6. Discussion

Results show that a training program based on VR can help young people with ID to learn new skills for moving in public spaces. The participants learned to identify and avoid dangers, memorize sequences of travel, and resolve problems, as shown in the SCP evaluation. Most of them were autonomous at the end of the project. The regulation measure shows an increase in student autonomy. The VR tool reinforced their motivation to do the exercises. The use of a very structured methodology (the SCPs) could have contributed to these positive results, in comparison with more empirical methods usually used for teaching mobility to young people with ID. This prompts us not to overestimate the role of VR in the intervention’s success.
This study confirms the conclusion presented by Courbois et al. [11] on the possibility of using VR as a training tool but also as an assessment tool. Although this study does not use the CAVE technology [16], the children were also successful in learning how to safely engage in a crosswalk. The presented study goes further by proposing two other scenarios (traveling by bus and traveling by train) as well as providing the beginning of social interaction with the use of avatars.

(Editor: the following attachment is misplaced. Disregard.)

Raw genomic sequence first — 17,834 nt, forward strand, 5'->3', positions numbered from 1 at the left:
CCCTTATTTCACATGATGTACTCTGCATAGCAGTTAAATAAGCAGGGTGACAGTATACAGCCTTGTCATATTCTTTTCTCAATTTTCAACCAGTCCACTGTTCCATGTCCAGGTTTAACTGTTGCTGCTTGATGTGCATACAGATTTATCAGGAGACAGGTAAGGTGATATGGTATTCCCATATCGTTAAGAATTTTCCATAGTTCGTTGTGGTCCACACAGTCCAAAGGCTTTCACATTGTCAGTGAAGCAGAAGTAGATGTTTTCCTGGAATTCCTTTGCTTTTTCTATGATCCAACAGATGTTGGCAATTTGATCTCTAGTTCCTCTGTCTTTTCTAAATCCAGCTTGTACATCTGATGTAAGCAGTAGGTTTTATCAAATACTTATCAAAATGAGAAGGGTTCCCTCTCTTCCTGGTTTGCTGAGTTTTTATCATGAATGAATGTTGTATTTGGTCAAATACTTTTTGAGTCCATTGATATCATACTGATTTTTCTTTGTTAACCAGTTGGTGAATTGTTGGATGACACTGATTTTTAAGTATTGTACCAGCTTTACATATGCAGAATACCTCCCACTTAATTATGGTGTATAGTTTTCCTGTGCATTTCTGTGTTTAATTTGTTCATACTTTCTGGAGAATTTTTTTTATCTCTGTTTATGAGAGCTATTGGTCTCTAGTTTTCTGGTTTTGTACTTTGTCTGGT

Contrary to the other studies mentioned in the state of the art, the validation experiment could be carried out regularly over several months with a slightly larger number of participants. It is not usual in studies using SCPs, which are traditionally based on a few cases [23,25]. However, it allowed individualized training for the young participants, reflecting the reality of teaching in the ID field. The analysis of the results confirms the benefits of the “learning by doing” strategy with young people with ID using virtual reality. Indeed, the results are positive concerning the learning; the impact validates the feasibility and the benefits of using an immersive headset to learn or improve skills related to urban mobility. A disadvantage of the use of full-VR technology is the level of cognitive skills needed (abstraction and generalization) which exclude young people with severe ID. Yet these young people are not sufficiently considered in learning programs of the ID field [24]. The 360 video VR could be the most appropriate support for them, as it is more concrete. This hypothesis could be explored in another study.